March 15, 2023
Today Chancellor Jeremy Hunt presented his Spring Budget to parliament and missed a huge opportunity.
After 12 years of deep public sector cuts and pay freezes, which resulted in strikes in hospitals and classrooms up and down the country, Hunt ignored an easy win to bring in billions of pounds of additional public sector income by introducing a ‘windfall’ tax on banks’ excess profits.
The Bank of England’s recent decisions to increase interest rates have meant big banks have seen their profits soar without having to lift a finger. The big 5 UK banks raked in more than £37,000,000,000 in profits last year off the backs of struggling families – including NatWest, who the government bailed out 15 years ago using public funds, and HSBC, who almost doubled its profits for the end of 2022 in a single quarter. This additional profit was not earned by the banks, and is being paid out by the Bank of England as a result of its interest rate decision.
Ex-Bank of England deputy governor Sir Charlie Bean agreed in November that a tax on banks’ windfall profits could help “fill a black hole” in public finances. Increasing the bank surcharge from 3% to 35% would raise £14 billion in the next year alone.
But instead of taxing these unearned billions, the Chancellor chose to cut the surcharge banks pay from 8% to 3% in his previous Autumn Statement, and failed to reverse that decision today. Last week’s collapse of Silicon Valley Bank proves financial regulators are still asleep at the wheel. Sadly the UK government seems content to continue handing the banks, who are already reaping massive unearned gains in our economy, more still and today was no exception.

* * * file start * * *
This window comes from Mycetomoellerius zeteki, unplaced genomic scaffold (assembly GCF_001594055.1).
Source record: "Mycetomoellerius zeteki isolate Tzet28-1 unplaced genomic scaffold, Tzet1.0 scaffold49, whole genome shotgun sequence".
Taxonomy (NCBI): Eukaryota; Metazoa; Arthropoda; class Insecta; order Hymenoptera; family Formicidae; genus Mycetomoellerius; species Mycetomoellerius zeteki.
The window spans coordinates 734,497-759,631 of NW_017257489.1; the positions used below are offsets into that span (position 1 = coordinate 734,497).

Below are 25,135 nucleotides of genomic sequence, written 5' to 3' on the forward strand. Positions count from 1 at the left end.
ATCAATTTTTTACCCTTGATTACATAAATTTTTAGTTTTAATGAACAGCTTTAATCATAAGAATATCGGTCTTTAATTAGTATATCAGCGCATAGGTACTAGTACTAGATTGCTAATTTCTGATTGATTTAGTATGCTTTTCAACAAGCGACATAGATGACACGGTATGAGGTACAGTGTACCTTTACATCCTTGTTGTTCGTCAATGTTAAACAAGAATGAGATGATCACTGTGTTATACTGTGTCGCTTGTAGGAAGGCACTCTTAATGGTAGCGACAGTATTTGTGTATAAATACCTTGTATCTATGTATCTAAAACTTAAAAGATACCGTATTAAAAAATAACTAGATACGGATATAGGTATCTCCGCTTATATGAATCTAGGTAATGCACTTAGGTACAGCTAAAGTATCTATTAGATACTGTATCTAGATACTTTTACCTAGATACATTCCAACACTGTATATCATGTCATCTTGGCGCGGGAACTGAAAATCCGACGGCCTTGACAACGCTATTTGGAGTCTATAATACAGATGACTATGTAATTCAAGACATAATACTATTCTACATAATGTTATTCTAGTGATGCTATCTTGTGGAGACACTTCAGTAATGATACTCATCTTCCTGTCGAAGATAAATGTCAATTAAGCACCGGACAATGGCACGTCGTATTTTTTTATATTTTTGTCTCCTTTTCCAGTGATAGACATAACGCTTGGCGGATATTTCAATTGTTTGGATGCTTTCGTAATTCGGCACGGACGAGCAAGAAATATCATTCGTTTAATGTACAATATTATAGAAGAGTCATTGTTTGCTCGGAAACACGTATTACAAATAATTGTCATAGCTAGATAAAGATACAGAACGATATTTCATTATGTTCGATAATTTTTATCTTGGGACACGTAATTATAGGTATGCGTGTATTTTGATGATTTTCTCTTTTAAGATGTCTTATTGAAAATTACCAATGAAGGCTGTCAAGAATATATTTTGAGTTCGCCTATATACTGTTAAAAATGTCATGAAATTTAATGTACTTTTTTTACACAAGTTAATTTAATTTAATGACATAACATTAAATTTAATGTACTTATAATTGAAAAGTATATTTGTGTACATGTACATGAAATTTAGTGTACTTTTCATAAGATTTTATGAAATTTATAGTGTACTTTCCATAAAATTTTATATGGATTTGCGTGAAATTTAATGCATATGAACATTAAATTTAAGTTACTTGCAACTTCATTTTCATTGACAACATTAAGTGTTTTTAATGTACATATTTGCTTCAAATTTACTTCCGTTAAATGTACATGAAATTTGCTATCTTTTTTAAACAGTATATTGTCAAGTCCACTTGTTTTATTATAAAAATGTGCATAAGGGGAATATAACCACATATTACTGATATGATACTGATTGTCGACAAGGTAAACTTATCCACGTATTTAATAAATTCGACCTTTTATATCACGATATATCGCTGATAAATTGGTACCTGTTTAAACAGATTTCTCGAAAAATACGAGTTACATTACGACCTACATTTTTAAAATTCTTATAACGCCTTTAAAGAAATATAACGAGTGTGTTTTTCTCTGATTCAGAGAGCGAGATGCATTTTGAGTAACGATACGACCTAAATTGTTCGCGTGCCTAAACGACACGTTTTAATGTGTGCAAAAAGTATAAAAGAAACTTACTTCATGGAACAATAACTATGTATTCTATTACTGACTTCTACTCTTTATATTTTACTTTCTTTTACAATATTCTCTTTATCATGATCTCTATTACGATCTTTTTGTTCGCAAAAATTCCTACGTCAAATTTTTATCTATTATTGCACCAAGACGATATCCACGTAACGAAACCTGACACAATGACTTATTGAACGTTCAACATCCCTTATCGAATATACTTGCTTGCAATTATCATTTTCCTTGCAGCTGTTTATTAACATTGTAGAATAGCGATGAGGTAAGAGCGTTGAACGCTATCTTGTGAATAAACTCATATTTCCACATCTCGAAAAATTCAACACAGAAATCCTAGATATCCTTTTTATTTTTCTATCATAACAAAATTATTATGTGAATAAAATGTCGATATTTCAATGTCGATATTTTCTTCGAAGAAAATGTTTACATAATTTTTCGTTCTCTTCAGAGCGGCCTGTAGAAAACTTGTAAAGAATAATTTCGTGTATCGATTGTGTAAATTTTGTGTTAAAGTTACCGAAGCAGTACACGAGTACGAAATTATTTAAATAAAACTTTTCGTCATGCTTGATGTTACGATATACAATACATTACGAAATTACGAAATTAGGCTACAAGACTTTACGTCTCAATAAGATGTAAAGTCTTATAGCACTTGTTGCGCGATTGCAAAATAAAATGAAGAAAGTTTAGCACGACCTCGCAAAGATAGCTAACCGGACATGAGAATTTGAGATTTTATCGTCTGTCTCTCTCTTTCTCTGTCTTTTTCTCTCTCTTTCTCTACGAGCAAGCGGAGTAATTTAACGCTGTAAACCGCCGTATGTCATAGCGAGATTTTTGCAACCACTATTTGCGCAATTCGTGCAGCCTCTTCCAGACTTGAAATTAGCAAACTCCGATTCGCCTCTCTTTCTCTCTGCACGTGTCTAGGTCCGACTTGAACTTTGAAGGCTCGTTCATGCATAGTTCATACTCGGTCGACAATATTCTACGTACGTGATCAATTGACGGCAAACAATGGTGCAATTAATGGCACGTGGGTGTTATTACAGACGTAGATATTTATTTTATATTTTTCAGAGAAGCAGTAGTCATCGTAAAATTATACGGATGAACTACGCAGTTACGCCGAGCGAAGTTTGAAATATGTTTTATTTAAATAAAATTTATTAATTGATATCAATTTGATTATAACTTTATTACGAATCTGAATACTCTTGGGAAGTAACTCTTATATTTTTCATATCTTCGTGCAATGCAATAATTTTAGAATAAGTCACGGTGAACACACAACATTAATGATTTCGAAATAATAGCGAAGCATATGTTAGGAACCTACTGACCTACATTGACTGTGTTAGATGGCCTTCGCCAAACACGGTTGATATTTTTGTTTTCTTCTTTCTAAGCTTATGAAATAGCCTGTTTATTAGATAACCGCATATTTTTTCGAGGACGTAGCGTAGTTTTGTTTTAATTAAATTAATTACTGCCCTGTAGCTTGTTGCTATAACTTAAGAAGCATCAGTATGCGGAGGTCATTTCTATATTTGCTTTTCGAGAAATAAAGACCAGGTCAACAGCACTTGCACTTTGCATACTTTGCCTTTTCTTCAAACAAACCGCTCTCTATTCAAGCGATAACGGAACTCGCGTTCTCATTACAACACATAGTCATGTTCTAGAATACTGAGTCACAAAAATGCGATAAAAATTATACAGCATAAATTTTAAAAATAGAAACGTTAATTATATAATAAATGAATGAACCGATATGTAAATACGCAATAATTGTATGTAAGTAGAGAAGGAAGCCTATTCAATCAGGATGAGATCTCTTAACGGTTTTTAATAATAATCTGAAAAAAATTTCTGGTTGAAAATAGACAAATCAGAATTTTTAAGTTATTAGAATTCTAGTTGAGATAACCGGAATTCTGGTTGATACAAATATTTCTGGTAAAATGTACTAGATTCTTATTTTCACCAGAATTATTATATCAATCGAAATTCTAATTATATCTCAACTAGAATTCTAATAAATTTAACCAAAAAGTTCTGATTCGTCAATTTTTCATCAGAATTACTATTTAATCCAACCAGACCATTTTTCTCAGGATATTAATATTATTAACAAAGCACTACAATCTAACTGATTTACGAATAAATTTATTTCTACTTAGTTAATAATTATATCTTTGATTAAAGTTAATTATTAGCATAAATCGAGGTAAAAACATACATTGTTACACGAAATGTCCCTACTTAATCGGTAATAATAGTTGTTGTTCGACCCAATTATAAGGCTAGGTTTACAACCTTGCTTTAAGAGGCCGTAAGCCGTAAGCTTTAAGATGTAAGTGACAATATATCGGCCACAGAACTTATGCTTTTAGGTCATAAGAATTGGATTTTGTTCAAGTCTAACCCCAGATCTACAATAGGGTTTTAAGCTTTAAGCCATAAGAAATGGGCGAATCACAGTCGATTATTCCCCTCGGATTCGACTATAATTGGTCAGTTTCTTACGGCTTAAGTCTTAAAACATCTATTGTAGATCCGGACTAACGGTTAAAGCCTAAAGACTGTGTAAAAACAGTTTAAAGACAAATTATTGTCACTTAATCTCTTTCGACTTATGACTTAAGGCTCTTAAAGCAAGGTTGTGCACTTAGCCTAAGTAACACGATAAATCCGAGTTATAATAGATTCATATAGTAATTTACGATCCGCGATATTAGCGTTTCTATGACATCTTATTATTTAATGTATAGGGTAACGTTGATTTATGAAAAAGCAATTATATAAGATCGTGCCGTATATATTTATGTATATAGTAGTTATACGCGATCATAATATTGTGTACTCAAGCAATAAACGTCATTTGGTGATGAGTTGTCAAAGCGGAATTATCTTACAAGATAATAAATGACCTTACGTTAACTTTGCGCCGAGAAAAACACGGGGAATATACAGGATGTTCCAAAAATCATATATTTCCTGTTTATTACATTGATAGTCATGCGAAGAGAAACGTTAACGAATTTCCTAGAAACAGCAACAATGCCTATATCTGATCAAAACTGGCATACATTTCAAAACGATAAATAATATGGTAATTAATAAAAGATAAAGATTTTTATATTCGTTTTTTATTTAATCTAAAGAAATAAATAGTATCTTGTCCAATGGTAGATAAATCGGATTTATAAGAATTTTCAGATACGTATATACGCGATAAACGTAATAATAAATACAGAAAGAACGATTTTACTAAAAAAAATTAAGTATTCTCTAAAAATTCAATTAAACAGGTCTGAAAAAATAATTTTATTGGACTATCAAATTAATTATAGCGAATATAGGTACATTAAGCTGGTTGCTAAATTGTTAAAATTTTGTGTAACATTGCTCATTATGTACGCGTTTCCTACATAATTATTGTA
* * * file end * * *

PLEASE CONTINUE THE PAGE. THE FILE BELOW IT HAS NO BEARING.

The Chancellor, alongside our Health and Education ministers, say we can’t afford above-inflation pay rises for our teachers, nurses and other public sector workers, or more help for those suffering the most. But the government could quite easily recoup the cost of public sector pay rises by introducing a windfall tax on banks. The government and Bank of England could also work together to direct money into the real economy, instead of passing billions to banks as a result of interest rate hikes, which also hit the most vulnerable people hardest. We need more policies that tax excessive private profits, not workers wallets.
If you haven’t yet, please demand Jeremy Hunt #TaxTheBanks by adding your name to the petition here.